Are coaches to blame?
Sports Editors Gilbert Coyle and Benjamin Deans debate the merits of recently-tabled legislation
By Benjamin Deans
Assistant Sports Editor
The issue of concussions is at a tipping point in varsity sports. Queen’s Athletics Therapy Services reported 28 concussions to varsity athletes in 2009-10. But that number rose to 48 last season.
Concussions are unpredictable and severe. They can lead to short-term nausea and memory loss and long-term neurological diseases.
Holding coaches legally responsible for deciding when varsity athletes should return to play would be an important step forward. At the moment, the decision doesn’t come back to any one person. When no one’s getting the blame, no one’s going to step in and refuse to let an athlete back into the game.
Second-impact syndrome must be considered. The New York Times reported that “once a person suffers a concussion, he is as much as four times more likely to sustain a second one.” The best way for athletes to avoid second-impact syndrome is to wait until concussions symptoms are gone before returning to play.
Varsity athletes shouldn’t be held responsible for deciding when to return. There’s already too much pressure on them to win games. Forcing varsity athletes to balance safety and competition will lower the level of competition.
Coaches are already responsible for several off-field issues like travel plans, preseason living arrangements, off-season training agendas and ensuring academic eligibility. Concussions wouldn’t be anything new.
Varsity coaches know their athletes better than anyone else does. They see them almost every day.
Athletes will follow their coaches’ orders. Coaches have athletes’ trust and respect more than any athletic therapist.
Putting it in law makes the decision more serious and puts something at stake for coaches. They will err on the side of caution when a concussed athlete is about to return to play.
Second-impact syndrome is replacing fun with fear — and things won’t change until the law comes into play. Making varsity coaches legally responsible for deciding when athletes should return to play is the first step in bringing about change.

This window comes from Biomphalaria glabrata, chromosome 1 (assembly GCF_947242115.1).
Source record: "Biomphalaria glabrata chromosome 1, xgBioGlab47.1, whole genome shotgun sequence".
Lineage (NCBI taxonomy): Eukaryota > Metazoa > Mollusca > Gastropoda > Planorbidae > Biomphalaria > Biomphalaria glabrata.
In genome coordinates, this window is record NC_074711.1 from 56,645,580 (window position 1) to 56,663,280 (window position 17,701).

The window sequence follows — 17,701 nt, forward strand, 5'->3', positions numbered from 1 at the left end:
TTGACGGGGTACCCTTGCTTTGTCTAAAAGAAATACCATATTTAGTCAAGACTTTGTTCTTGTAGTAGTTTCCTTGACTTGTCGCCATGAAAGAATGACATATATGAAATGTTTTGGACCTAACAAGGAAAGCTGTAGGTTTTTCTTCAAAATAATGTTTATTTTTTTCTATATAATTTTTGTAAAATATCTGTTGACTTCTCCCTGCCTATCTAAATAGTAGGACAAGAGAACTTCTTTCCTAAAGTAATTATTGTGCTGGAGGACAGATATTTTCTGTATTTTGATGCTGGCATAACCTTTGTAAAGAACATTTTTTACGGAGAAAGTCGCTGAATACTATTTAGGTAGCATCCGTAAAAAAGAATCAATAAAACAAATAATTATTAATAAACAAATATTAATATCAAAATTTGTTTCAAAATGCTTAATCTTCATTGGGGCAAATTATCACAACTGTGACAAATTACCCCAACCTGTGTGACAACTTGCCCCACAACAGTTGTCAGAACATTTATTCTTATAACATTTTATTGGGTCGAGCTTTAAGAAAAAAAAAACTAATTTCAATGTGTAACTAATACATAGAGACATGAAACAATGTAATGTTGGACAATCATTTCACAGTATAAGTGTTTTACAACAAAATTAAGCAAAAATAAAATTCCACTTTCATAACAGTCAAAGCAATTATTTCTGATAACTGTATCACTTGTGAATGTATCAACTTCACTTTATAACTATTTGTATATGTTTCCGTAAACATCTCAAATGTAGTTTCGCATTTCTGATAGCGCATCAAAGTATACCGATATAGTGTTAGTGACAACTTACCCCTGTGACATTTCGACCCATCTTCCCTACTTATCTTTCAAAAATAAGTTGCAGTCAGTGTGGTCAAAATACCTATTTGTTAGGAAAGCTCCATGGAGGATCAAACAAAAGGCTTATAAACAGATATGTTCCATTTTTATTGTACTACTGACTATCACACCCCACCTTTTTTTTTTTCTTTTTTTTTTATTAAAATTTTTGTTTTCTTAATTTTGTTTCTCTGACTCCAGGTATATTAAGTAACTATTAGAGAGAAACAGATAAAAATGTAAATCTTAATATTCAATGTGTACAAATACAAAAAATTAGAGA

By Gilbert Coyle
The alarming increase in reported concussions to Queen’s athletes last season means university sports authorities need to address a major health concern. Member of Parliament Glenn Thibeault’s proposal to develop a better framework for preventing and managing concussions in amateur sports is a progressive and necessary approach, but his intention to make Canadian coaches legally accountable for playing concussed athletes is misguided.
University sport has to address the concussion issue on a macro level — not a micro one. They need to create an interuniversity network within the OUA to collect concussion data and co-ordinate with participating universities to properly monitor concussed athletes. It shouldn’t be done by including unqualified coaches in the decision-making process.
Queen’s Athletics pays its varsity head coaches to win games. And just like every other university in the OUA, Queen’s pays its medical professionals to make medical decisions.
Queen’s Athletic Therapy Services employs certified therapists who follow guidelines set by the Concussion in Sport Group, an organization made up of the world’s leading neurologists. Therapists supervise and work closely with the student trainers for each varsity team. These student trainers go to every practice, travel with the team and maintain daily contact with coaches.
Concussed athletes meet with certified therapists on a daily basis. Therapists decide if and when a concussed athlete can return to action. Student trainers relay these instructions to head coaches. Head coaches don’t make these decisions so they shouldn’t be held accountable if mistakes are made.
If the OUA wants to get serious about dealing with concussions, it should implement a better system to prevent concussed players from playing. It should hire a chief athletic therapist who co-ordinates with colleagues from participating institutions.
An interuniversity system of certified professionals who monitor concussed athletes would ensure that coaches couldn’t use players who haven’t been cleared to play. Instead, professionals from the OUA and its participating institutions could establish whether or not athletes can return to action. Those who haven’t been cleared by appropriate medical authorities would automatically become ineligible on official OUA game sheets.
Concussions are a big deal and university sport should treat them as such. Coaches aren’t doctors — let’s keep it that way.